The platform will incorporate an app or management tool for patients to check potential drug interactions and predictable side effects.

In the later stages, optional wearable sensors connected to the platform will be developed to offer recommendations via the decision support system.

The goal is to help patients make informed choices on treatment options with healthcare providers.

A future of integrated cancer management

If the pilot apps are successful, the iManageCancer project believes that the framework will be readily adaptable to the management of other chronic illnesses.

"In summary," says Prof Dr Graf, "The ability of patients to use an IT platform and these newly developed tools will put them in the driver's position in disease management."

Perhaps literally, as the case may be! But you'll have to watch this space to find out whether iManageCancer is developing a game where cancer patients will take a driver's seat in a virtual race for empowerment.
-end-
To learn more about the iManageCancer project, visit (http://www.imanagecancer.eu) and sign up for a newsletter to stay on top of the project's latest developments.

ecancermedicalscience

Related Cancer Articles:

Radiotherapy for invasive breast cancer increases the risk of second primary lung cancer
East Asian female breast cancer patients receiving radiotherapy have a higher risk of developing second primary lung cancer.
Cancer genomics continued: Triple negative breast cancer and cancer immunotherapy
Continuing PLOS Medicine's special issue on cancer genomics, Christos Hatzis of Yale University, New Haven, Conn., USA and colleagues describe a new subtype of triple negative breast cancer that may be more amenable to treatment than other cases of this difficult-to-treat disease.
Metabolite that promotes cancer cell transformation and colorectal cancer spread identified
Osaka University researchers revealed that the metabolite D-2-hydroxyglurate (D-2HG) promotes epithelial-mesenchymal transition of colorectal cancer cells, leading them to develop features of lower adherence to neighboring cells, increased invasiveness, and greater likelihood of metastatic spread.
UH Cancer Center researcher finds new driver of an aggressive form of brain cancer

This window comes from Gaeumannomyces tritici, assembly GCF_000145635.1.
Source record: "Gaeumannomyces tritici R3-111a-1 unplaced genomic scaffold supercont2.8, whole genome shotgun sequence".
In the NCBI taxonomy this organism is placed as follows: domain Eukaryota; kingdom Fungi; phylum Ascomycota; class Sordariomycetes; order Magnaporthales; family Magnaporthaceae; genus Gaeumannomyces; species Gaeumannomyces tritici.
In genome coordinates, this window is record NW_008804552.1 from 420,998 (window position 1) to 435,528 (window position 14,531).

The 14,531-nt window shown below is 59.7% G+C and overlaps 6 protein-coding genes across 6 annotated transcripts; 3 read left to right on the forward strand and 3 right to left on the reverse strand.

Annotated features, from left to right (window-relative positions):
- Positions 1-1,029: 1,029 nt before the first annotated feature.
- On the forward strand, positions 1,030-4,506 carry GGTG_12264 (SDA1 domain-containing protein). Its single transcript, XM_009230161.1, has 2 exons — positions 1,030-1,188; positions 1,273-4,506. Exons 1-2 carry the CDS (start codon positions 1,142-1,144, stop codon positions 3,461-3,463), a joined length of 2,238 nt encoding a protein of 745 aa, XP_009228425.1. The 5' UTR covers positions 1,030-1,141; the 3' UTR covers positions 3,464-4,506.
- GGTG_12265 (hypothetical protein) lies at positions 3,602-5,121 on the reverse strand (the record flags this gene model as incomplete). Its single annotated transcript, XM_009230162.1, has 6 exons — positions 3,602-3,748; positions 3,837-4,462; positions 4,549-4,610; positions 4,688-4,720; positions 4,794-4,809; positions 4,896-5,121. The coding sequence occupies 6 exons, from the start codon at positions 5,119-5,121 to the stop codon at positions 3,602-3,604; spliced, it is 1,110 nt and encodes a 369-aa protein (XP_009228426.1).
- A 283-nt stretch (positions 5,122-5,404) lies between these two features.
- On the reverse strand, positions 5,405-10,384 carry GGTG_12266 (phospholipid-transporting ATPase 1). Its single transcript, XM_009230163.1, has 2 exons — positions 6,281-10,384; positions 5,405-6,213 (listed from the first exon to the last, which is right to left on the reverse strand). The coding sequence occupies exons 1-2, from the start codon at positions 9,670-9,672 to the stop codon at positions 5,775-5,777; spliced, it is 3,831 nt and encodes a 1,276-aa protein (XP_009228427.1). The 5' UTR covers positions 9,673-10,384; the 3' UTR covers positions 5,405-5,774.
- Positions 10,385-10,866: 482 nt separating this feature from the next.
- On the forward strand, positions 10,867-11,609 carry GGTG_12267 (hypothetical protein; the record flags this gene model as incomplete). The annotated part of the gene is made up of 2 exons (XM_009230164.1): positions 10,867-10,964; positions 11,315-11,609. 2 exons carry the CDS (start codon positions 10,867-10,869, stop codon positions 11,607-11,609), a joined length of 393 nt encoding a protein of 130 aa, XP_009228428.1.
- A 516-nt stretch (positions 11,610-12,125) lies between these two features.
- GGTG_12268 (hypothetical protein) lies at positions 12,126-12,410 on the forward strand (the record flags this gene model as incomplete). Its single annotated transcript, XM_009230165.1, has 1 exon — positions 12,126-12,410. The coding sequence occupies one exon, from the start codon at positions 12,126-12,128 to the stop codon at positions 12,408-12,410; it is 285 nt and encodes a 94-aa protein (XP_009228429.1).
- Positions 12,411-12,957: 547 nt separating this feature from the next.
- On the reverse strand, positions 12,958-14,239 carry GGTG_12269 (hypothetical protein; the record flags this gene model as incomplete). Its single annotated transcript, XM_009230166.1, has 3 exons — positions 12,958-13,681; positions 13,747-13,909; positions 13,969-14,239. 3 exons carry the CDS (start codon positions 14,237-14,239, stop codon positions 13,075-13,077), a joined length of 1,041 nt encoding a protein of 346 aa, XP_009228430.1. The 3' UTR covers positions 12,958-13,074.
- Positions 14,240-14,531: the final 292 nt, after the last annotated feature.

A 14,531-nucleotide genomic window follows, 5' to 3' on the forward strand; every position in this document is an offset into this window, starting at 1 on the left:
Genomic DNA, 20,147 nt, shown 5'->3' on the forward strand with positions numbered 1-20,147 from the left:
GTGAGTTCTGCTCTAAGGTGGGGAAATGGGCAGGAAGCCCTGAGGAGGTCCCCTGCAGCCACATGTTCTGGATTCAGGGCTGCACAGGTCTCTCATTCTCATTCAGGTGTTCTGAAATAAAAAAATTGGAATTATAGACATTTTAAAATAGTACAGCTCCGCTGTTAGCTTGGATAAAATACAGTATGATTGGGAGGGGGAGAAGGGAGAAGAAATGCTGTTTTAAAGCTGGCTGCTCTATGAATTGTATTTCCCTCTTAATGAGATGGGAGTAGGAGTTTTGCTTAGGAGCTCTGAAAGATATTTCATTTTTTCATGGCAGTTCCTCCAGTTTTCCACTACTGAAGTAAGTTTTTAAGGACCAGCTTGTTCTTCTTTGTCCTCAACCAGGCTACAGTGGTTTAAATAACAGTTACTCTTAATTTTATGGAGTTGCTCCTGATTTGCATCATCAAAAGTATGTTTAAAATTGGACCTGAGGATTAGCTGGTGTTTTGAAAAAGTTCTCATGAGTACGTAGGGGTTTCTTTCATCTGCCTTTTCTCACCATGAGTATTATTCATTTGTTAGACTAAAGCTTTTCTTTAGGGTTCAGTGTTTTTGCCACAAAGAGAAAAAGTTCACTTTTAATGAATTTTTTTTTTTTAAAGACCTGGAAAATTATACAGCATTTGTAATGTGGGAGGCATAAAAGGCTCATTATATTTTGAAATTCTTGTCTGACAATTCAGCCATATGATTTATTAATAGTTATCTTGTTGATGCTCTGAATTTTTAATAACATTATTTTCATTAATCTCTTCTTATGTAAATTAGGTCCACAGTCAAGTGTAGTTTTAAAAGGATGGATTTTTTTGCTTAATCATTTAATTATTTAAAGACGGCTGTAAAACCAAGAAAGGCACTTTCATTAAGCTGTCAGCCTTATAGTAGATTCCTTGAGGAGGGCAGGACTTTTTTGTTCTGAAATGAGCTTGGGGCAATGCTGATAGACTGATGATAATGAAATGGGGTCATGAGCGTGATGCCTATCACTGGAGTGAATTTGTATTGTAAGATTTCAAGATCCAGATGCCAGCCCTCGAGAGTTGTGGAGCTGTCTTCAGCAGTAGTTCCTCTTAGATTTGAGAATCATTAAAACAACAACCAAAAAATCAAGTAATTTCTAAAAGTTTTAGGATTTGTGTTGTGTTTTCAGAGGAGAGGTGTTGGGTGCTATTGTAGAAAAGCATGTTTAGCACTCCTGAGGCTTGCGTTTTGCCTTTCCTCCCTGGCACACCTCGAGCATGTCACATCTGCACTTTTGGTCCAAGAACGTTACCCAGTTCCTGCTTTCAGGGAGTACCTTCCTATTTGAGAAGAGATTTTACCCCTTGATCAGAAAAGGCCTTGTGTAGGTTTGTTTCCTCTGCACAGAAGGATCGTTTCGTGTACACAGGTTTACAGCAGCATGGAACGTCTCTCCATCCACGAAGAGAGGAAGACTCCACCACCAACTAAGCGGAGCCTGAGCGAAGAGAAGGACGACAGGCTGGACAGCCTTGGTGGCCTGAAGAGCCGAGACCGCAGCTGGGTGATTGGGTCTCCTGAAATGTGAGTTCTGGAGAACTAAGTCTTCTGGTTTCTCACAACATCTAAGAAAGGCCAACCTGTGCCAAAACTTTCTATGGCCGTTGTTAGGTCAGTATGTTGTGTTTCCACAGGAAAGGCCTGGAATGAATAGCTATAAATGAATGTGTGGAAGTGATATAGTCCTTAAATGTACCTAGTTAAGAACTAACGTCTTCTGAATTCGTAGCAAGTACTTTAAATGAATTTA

University of Hawai'i Cancer Center researchers have identified an essential driver of tumor cell invasion in glioblastoma, the most aggressive form of brain cancer that can occur at any age.
UH Cancer Center researchers develop algorithm to find precise cancer treatments
University of Hawai'i Cancer Center researchers developed a computational algorithm to analyze 'Big Data' obtained from tumor samples to better understand and treat cancer.
More Cancer News and Cancer Current Events

Best Science Podcasts 2019

We have hand picked the best science podcasts for 2019. Sit back and enjoy new science podcasts updated daily from your favorite science news services and scientists.
Now Playing: TED Radio Hour

Anthropomorphic
Do animals grieve? Do they have language or consciousness? For a long time, scientists resisted the urge to look for human qualities in animals. This hour, TED speakers explore how that is changing. Guests include biological anthropologist Barbara King, dolphin researcher Denise Herzing, primatologist Frans de Waal, and ecologist Carl Safina.
Now Playing: Science for the People

#534 Bacteria are Coming for Your OJ
What makes breakfast, breakfast? Well, according to every movie and TV show we've ever seen, a big glass of orange juice is basically required. But our morning grapefruit might be in danger. Why? Citrus greening, a bacteria carried by a bug, has infected 90% of the citrus groves in Florida. It's coming for your OJ. We'll talk with University of Maryland plant virologist Anne Simon about ways to stop the citrus killer, and with science writer and journalist Maryn McKenna about why throwing antibiotics at the problem is probably not the solution. Related links: A Review of the Citrus Greening...